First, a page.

colchicine, Colcrys (cont.)
Omudhome Ogbru, PharmD
Omudhome Ogbru, PharmD
Dr. Ogbru received his Doctorate in Pharmacy from the University of the Pacific School of Pharmacy in 1995. He completed a Pharmacy Practice Residency at the University of Arizona/University Medical Center in 1996. He was a Professor of Pharmacy Practice and a Regional Clerkship Coordinator for the University of the Pacific School of Pharmacy from 1996-99.
Medical and Pharmacy Editor:
WARNING: Colchicine can damage the bone marrow causing severe anemia, low white blood counts, and low platelets. Reduced white blood cell counts may increase the risk of infections. All patients taking colchicine long-term require monitoring of their blood counts.
Colchicine also may cause muscle pain (myopathy) or severe muscle breakdown (rhabdomyolysis). Patients with renal or liver dysfunction or taking some other drugs (for example, simvastatin and other statins, gemfibrozil, fenofibrate), which also affect muscle tissue, are at a higher risk of developing rhabdomyolysis.
GENERIC AVAILABLE: No
PREPARATIONS: Tablets: 0.6 mg
STORAGE: Colchicine should be stored between 20 and 25 C (68-77 F)
The recommended dose of colchicine for acute gout is:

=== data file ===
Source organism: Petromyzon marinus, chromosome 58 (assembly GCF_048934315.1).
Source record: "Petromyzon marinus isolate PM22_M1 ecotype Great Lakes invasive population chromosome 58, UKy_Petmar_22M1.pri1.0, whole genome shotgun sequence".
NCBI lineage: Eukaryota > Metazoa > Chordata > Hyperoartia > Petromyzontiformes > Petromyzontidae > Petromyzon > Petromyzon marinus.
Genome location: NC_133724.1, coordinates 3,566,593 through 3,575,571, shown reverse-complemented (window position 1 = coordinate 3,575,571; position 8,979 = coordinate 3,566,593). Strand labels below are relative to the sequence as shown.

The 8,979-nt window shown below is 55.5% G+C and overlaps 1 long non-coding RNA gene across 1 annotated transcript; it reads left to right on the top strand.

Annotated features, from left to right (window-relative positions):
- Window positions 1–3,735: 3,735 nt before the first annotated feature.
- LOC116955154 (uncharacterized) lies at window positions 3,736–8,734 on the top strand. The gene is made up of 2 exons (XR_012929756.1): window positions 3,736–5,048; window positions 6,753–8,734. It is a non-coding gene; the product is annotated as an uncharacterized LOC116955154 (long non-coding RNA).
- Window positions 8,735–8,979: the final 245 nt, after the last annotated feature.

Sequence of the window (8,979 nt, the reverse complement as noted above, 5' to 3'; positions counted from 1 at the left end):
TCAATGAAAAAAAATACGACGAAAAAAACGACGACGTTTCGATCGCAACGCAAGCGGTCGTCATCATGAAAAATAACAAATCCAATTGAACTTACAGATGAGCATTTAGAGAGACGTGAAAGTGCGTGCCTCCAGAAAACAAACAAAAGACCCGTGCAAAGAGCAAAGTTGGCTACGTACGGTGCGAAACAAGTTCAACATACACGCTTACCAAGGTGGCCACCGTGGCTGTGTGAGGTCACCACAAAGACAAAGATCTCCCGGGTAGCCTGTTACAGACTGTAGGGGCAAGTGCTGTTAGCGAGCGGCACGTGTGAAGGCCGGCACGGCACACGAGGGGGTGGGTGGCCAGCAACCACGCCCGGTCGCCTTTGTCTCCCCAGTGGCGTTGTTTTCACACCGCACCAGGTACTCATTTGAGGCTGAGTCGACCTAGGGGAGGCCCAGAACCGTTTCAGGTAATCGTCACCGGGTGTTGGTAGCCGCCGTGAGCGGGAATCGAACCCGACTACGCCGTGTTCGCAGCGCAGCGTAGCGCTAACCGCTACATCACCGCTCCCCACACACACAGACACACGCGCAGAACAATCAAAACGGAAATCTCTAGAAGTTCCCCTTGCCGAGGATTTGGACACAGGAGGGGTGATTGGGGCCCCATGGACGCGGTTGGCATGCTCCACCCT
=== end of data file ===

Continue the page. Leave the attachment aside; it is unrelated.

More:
The recommended doses of colchicine for FMF are:
Total daily doses may be administered in two divided doses. Doses should be increased by 0.3 mg daily as tolerated until symptoms are controlled or maximum daily doses are reached. Doses should be decreased by 0.3 mg daily if side effects occur.
DRUG INTERACTIONS: Several drugs reduce the breakdown and elimination of colchicine from the body by reducing the activity of enzymes that breakdown colchicine. In order to avoid side effects from colchicine the dose of colchicine should be reduced when it is combined with or used within 14 days of drugs that reduce its elimination.
Examples of drugs that reduce the elimination of colchicine include:
Medically Reviewed by a Doctor on 12/26/2014
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